Meet the 10 Amazon Web Services VPs in charge of the cloud titan's biggest bets on its next billion-dollar businesses – Business Insider

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Amazon Web Services is already the biggest and market-leading cloud provider, but which businesses does the company consider its next big opportunities? 
We may have a clue: One AWS insider recently told Insider that dedicating a new vice president to a business indicates that it’s something Amazon sees as a potential billion-dollar business, or that otherwise represents a significant strategic area for the company.
Insider spoke to cloud analysts to identify what could be Amazon’s next billion-dollar businesses, and used a leaked copy of the company’s organizational chart to identify the executives in charge of them.
Those opportunities include areas such as edge computing, supporting hybrid cloud and multicloud IT environments, growing its partnerships with companies like NetApp, low-code products, artificial intelligence and machine learning, databases and analytics, vertical markets, Internet of Things, processors, and APIs.
Edge will be “the market to win” over the next year, cloud analyst Maribel Lopez told Insider, and AWS just dedicated a new vice president to edge services in its networking organization.
Jesse Dougherty is now VP for Edge Services in AWS Infrastructure Services, which includes infrastructure, networking, and edge services. He will lead products like CloudFront, Elemental, and Perimeter Protection, according to a person familiar with the changes.
Dougherty previously ran application integration and has worked for AWS since 2013.
Dougherty will report directly to Prasad Kalyanaraman, the head of the networking organization. His direct reports include Perimeter Protection’s Andrew Thomas, Elemental’s Brian Stein and Greg Truax, and CloudFront’s Pravjit Tiwana, the person said.
In the cloud industry, “edge” refers to the concept of keeping more computing power close to the final user — considered the edge of the network. Some in the industry believe that edge computing could be the next great frontier for the cloud market, powering more intelligent devices like self-driving cars or industrial robotics, where decisions can be made faster and on-the-fly without the need to communicate with platforms like AWS itself. 
“Everyone is investing in intelligent edge devices that generate data that needs to be analyzed closer to where it is created to deliver value,” Lopez told Insider. “With billions of connected things, all the traffic can’t go to the cloud.”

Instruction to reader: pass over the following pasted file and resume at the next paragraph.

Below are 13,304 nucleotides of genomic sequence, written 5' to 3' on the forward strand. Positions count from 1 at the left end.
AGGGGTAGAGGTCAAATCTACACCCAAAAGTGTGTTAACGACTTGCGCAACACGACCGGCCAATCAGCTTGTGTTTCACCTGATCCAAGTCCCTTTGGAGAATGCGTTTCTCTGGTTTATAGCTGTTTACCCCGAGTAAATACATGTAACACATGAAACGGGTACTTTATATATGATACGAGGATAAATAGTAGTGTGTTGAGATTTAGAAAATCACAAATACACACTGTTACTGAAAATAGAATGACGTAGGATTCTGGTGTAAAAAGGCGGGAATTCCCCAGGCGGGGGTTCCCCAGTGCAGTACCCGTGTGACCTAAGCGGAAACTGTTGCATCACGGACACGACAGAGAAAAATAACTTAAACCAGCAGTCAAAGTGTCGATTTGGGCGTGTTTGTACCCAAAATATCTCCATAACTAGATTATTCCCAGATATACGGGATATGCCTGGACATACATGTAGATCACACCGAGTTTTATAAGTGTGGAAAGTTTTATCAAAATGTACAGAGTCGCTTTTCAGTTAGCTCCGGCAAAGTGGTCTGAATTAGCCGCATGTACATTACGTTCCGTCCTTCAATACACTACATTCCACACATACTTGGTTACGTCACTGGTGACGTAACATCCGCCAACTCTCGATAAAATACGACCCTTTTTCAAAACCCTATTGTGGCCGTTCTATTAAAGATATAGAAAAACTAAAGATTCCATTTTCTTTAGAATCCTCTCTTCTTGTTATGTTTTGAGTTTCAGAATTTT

Customers are increasingly expressing preferences for hybrid cloud and multicloud, according to Gartner, and “will motivate AWS to expand its support of hybrid and multicloud environments while continuing its innovation in public cloud services.” 
AWS created a new organization called EC2 Edge in September, according to an internal memo viewed by Insider. It combines hybrid cloud and edge computing products Outposts, AWS Local Zones, Wavelength, and Telco. 
Leading the org is Jan Hofmeyr, who Amazon hired from Comcast, where he was the chief network officer and one of the architects behind the company’s X1 video and entertainment platform. 
The new organization will be “focused on providing EC2 Compute and Networking outside of our current regional footprint,” EC2 chief Dave Brown wrote in the email. “We’re making strong progress in this area with the products that we have and I’m confident that the alignment here will allow us to move even faster. While it is still early days, I’m confident that EC2 Edge will be a very meaningful business for AWS in the coming years.”
The unit also includes products like Outposts, which represents Amazon’s first-ever product designed for the traditional data center, helping customers connect their legacy IT architecture up to the AWS cloud in a model known as hybrid cloud computing. Hybrid cloud is seen as tying in closely to the concept of edge computing, bringing more cloud capabilities to the servers that customers already use.
Gartner also expects AWS to expand such products.
Partnerships, like Amazon’s recent deal for a new storage service with NetApp, will help AWS defend its stronghold in the cloud market, Gartner analyst Raj Bala told Insider.